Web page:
As much as possible, individuals and their caregivers should be provided with resources that they can review on their own.  This includes print materials and information available online.  These resources are standardized and complement the formal caregiver tools like a Speak Up brochure.  Currently available print resources are shown in Appendix 7 and can be downloaded from the websites already referenced herein.  They can also be ordered from the Central West Palliative Care Network staff.  Please see Appendix # for contact information.

Caregivers can use the Central West Healthline resource database at centralwesthealthline for information about and resources for end-of-life or palliative care.  Information for informal and formal caregivers is also available at Central West PCN, the local Palliative Care Network web site. Speak Up! has tips and tools for starting the conversation about Advance Care Planning.

Multi-lingual videos are available through Heart House Hospice at Heart House Hospice.  The collection of videos are available in a variety of languages including English, Hindi, Urdu, and Punjabi.  They cover topics including wills and power of attorney, challenges of being a caregiver, and grief.

e. Policies and Procedures

Throughout the process map, agency policies and procedures are mentioned.  It is important for organizations that employ and have volunteer caregivers to revise policies and procedures to ensure clear expectations for Advance Care Planning and Early I.D.  It is anticipated that both ACP and Early I.D. will most often be integrated into practice as part of assessments, re-assessments, and possibly intake.  Documenting this Toolkit as part of caregivers’ resources is critical for consistent adoption across different caregivers and care settings.

4.3 Accessing the Toolkit (repository)

This toolkit is available as a PDF as well as part of this web page .  At the Network web site, you can scroll through the parts of the toolkit that are of most interest.  There are also links to the appendices herein as separate PDF documents.

4.4 Keeping it up-to-date

The Central West Palliative Care Network and the Central West LHIN Palliative Care team are responsible to maintain this toolkit.  As provincial and national standards evolve, they will be reflected in local practice and be incorporated in to this toolkit.  If you have questions or comments about the toolkit, please see Appendix 5 for details about calling or emailing the LHIN.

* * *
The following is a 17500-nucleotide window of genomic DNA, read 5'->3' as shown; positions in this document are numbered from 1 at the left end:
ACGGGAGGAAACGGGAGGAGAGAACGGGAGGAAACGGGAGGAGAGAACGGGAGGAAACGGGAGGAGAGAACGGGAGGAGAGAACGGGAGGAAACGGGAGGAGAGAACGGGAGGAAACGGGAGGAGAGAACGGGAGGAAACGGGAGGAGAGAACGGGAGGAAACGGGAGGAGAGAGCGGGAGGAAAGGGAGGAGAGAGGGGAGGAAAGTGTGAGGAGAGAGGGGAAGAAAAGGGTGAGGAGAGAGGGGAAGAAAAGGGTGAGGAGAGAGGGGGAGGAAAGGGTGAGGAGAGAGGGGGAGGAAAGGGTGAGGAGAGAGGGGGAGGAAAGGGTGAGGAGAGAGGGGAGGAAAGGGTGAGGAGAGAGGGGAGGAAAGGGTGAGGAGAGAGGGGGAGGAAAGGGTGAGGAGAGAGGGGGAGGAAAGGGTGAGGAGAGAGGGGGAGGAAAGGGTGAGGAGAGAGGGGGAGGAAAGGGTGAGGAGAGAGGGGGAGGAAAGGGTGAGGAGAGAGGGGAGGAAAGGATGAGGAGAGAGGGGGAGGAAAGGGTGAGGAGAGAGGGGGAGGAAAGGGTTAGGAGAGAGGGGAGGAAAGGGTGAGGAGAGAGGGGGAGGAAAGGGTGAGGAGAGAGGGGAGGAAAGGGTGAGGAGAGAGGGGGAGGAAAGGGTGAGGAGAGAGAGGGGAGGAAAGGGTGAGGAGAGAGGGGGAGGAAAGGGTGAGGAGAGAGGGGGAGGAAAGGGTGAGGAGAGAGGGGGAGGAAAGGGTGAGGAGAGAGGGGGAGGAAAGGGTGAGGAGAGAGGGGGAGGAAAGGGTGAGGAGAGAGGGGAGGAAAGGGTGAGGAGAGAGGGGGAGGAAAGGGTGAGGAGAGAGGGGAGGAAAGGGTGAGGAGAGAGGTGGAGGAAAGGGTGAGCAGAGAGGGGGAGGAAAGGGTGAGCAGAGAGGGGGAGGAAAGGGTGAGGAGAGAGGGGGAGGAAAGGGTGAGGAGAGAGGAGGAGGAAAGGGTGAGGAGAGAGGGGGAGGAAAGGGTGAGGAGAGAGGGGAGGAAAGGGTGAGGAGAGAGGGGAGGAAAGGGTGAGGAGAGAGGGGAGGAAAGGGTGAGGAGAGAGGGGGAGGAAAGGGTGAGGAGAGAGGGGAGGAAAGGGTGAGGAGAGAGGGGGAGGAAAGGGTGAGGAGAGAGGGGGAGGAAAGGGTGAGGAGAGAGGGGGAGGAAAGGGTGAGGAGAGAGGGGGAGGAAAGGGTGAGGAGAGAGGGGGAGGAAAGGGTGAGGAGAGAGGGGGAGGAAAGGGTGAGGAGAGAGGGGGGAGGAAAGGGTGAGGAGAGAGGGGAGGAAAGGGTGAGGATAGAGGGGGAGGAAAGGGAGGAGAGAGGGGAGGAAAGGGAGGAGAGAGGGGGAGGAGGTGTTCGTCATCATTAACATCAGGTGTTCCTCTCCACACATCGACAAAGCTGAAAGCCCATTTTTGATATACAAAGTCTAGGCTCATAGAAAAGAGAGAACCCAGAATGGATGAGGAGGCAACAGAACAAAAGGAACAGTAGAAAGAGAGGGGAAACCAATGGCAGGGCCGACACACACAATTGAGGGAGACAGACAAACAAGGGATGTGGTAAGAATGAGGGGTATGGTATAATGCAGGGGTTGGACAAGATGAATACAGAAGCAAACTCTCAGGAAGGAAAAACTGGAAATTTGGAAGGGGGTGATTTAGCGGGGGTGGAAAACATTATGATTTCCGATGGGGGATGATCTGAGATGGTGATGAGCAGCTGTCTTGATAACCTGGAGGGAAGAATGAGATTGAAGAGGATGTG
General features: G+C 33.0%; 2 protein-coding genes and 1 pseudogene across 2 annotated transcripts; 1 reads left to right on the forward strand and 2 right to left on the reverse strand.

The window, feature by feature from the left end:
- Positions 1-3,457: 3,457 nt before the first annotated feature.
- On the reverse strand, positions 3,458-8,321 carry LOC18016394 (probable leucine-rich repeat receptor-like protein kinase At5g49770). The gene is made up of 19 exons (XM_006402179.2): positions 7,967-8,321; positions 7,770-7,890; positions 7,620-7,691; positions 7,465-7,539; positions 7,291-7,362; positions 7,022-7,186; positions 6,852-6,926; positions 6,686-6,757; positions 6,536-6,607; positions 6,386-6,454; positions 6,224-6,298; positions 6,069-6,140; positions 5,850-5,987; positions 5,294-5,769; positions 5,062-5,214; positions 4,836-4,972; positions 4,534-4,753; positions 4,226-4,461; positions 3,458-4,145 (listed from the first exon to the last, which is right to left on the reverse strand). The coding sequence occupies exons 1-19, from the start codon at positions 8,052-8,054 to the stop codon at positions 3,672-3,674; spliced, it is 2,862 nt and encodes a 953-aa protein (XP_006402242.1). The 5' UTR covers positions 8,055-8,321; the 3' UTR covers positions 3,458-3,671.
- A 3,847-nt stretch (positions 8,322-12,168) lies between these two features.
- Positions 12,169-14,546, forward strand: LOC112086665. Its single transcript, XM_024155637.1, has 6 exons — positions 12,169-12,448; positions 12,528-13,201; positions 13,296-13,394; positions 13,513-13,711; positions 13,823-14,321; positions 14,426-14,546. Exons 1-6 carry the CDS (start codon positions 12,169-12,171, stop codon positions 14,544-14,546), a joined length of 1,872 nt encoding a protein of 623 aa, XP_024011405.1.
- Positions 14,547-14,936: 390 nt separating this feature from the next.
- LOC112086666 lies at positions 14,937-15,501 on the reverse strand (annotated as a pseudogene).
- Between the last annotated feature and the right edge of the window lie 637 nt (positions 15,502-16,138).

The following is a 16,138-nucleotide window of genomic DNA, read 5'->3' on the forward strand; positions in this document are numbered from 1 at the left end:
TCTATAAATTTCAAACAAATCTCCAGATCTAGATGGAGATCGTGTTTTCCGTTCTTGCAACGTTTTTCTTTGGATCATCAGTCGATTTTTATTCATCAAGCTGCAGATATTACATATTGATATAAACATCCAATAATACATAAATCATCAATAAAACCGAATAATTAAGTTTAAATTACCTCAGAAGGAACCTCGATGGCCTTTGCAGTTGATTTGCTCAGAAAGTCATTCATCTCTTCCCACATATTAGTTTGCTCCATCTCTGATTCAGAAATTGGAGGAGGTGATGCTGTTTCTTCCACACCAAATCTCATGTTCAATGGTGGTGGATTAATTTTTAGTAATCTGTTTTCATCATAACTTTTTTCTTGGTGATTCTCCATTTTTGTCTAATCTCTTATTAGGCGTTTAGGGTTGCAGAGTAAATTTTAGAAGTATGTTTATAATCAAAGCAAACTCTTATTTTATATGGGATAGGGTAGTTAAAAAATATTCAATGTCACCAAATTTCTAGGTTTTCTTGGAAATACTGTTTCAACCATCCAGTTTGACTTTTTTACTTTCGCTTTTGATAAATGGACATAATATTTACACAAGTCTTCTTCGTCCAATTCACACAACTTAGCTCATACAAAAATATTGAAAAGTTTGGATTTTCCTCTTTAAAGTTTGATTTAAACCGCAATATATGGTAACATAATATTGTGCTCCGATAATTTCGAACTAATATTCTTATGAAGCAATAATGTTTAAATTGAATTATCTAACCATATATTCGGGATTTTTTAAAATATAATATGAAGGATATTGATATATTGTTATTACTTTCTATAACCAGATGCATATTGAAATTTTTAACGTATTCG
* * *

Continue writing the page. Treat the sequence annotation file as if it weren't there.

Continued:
5. Ongoing Support

The Central West LHIN Palliative Care Network is dedicated to supporting and fostering a hospice palliative care system in the communities of the Central West LHIN that puts the individual and their family at the centre of every decision, regardless of age or illness.  This is in partnership with both informal and formal caregivers to support each person’s unique needs. 

Please see Appendix 5 for how to contact the Network.


6. Appendices

The seven (7) appendices listed in the Table of Contents and referenced throughout the toolkit follow on the next page.  Along with the toolkit, each one is also available as a separate document on the Central West Palliative Care Network’s web site.

6. Appendices
#1 Background on Palliative Care in the Central West LHIN
#2 Development and Purpose of this Toolkit
#3 How to Participate Effectively: a map of the process
#4 Instructions for Using the Map
#5 Contact Information for the Central West LHIN
#6 Early Identification (Early I.D.) Postcard
#7 Print Resources Available
#8 Members of the Central West LHIN Palliative Care Working Group



February 2019
Developed by the Central West LHIN Bramalea Sub-region Palliative Care Working Group
in cooperation with the Central West Palliative Care Network

Information was sourced through www.goldstandardsframework.org.uk/advance-care-planning and www.cwpcn.ca .